The idea of grey divorce, which is defined as divorce in people over 50, is becoming more common today. So many people in that age group have started to divorce their spouses that the grey divorce term was specifically created for that demographic. Between 1990 and 2010, the rate of people in the over-50 age group who were getting divorced actually doubled. There is no indication that this rate will slow down any time soon, so more grey divorces will be seen in the future. It can be difficult financially, hard on adult children, and stressful overall, but it can also be the right thing to do for many people.
Whether you are divorced, getting a divorced or contemplating a divorce, you may be reflecting on the various things that led you to that place. Despite what many people in Illinois may think, it is not always a major event like an affair that influences people's decisions to end their marriages. The fact of the matter is that these things are highly complex and multifaceted.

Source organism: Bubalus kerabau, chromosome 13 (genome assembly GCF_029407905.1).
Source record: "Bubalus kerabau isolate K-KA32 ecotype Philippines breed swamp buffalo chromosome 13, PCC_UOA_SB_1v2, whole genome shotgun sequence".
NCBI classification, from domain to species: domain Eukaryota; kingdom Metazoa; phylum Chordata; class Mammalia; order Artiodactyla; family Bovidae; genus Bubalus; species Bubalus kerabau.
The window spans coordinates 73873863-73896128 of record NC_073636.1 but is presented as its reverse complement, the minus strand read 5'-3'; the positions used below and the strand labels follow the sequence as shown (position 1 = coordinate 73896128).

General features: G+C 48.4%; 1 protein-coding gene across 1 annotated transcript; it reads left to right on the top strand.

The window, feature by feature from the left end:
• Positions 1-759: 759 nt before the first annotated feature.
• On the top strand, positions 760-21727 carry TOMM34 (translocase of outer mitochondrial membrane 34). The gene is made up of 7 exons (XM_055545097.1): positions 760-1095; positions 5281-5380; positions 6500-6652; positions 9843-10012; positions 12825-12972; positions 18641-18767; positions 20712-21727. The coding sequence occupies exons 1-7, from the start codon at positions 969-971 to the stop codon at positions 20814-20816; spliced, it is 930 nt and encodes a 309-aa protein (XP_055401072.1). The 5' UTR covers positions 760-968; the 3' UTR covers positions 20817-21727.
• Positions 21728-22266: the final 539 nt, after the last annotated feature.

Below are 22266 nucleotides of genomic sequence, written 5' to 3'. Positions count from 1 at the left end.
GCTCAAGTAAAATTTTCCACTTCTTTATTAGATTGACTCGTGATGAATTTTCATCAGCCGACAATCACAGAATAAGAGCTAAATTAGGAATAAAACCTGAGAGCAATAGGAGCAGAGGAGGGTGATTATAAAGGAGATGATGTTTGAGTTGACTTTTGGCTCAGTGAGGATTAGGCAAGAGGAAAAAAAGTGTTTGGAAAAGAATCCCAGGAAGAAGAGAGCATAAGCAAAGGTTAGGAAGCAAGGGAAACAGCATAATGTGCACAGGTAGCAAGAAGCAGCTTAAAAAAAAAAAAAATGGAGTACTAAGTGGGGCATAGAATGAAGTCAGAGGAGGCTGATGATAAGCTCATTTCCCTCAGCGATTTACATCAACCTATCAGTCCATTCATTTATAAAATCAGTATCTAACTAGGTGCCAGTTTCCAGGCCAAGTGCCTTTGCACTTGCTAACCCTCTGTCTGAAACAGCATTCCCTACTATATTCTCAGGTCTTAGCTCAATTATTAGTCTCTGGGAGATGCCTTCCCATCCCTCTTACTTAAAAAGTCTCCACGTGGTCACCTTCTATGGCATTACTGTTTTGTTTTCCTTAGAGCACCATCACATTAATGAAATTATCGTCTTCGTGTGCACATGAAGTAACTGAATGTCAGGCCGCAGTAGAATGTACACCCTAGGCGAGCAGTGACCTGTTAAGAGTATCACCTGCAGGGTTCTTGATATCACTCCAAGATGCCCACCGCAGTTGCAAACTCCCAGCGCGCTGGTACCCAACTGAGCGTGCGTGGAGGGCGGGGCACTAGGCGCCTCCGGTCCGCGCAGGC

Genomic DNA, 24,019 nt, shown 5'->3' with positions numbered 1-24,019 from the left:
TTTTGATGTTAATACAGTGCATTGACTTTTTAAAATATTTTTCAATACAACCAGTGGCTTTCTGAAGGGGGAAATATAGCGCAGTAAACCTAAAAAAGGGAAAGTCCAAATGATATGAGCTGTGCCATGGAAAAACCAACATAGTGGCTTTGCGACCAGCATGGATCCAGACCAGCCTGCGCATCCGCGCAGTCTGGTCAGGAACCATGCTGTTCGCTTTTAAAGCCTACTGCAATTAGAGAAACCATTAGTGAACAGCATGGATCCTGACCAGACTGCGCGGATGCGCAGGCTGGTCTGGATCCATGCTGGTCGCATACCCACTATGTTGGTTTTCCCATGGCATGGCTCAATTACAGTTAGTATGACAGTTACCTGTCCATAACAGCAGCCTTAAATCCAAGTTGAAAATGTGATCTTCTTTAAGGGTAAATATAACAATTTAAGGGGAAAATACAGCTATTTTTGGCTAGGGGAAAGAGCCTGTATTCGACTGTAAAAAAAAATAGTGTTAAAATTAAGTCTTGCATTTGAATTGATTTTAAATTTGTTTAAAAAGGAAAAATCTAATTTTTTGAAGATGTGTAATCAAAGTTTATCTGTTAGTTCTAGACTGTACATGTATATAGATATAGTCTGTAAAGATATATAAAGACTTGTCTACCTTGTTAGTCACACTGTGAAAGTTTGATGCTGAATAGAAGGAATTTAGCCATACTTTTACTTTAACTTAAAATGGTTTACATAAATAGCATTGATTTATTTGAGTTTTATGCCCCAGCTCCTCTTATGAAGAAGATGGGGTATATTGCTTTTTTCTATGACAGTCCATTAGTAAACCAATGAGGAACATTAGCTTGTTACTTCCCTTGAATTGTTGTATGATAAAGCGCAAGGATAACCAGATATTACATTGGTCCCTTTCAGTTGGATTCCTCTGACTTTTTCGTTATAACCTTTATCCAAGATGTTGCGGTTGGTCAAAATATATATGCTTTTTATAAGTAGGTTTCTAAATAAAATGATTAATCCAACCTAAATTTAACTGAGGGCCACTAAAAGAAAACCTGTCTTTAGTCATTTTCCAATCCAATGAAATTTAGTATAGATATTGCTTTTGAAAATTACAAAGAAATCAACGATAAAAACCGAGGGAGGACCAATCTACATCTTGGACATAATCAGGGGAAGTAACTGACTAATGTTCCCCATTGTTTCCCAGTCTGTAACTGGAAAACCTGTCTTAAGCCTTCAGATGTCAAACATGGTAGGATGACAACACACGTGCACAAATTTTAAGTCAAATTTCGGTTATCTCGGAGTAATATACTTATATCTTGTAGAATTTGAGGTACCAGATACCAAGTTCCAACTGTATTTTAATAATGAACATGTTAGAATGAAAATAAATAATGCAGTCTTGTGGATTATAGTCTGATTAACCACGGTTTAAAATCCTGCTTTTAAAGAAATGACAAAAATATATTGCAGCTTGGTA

For married Illinois couples, splitting up assets can be one of the most challenges and contentious parts of getting a divorce. Obtaining proper valuations for all assets and then determining which spouse will receive which asset or parts of assets is no easy task. When a primary marital asset is or could be a business, the challenges can increase even more. Other people such as employees and even other owners or shareholders may be involved as well as the spouses themselves. Knowing how to handle these situations requires great care.
When the possibility that a marriage may be coming to an end starts to set in, it is not uncommon for spouses in Illinois to be concerned about their financial well-being. A divorce can have serious financial implications for people that may last for years after the divorce itself is final. Spousal support, child support, asset division, reduced incomes and more are just some of the realities that face divorcing and newly divorced spouses. How can you stay or get on good financial footing after a divorce?
Most Illinois couples would agree that honesty is a critical component to a healthy and successful marriage. Both partners should be able and willing to be open with each other about a myriad of topics, including money. Any breach of this essential honesty can be seen as a form of marital infidelity and may signal a larger problem - maybe even an impending divorce. How can you notice potential financial infidelity? What are some warning signs that your spouse may be preparing to leave the marriage?